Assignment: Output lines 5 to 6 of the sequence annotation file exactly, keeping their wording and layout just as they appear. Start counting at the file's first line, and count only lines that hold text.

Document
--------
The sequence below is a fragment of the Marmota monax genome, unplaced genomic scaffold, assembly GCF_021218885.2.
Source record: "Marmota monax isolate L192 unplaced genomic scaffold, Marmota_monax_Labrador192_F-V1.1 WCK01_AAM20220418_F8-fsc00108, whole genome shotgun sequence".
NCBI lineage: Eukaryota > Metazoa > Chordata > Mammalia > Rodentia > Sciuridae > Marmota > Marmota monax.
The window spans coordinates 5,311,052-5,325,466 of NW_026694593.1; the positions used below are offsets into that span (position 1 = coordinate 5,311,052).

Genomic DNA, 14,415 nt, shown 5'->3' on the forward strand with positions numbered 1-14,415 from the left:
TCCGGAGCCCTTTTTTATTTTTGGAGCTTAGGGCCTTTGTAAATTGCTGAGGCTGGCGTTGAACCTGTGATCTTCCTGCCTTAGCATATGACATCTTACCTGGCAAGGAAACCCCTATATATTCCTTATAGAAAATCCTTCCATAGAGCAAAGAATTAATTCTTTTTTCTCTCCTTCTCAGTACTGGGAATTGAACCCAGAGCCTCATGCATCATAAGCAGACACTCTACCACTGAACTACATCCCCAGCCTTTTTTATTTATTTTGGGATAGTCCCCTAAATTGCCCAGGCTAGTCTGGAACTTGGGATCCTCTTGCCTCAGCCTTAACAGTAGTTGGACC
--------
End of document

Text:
Genomic DNA, 14,415 nt, shown 5'->3' on the forward strand with positions numbered 1-14,415 from the left:
TCCGGAGCCCTTTTTTATTTTTGGAGCTTAGGGCCTTTGTAAATTGCTGAGGCTGGCGTTGAACCTGTGATCTTCCTGCCTTAGCATATGACATCTTACCTGGCAAGGAAACCCCTATATATTCCTTATAGAAAATCCTTCCATAGAGCAAAGAATTAATTCTTTTTTCTCTCCTTCTCAGTACTGGGAATTGAACCCAGAGCCTCATGCATCATAAGCAGACACTCTACCACTGAACTACATCCCCAGCCTTTTTTATTTATTTTGGGATAGTCCCCTAAATTGCCCAGGCTAGTCTGGAACTTGGGATCCTCTTGCCTCAGCCTTAACAGTAGTTGGACC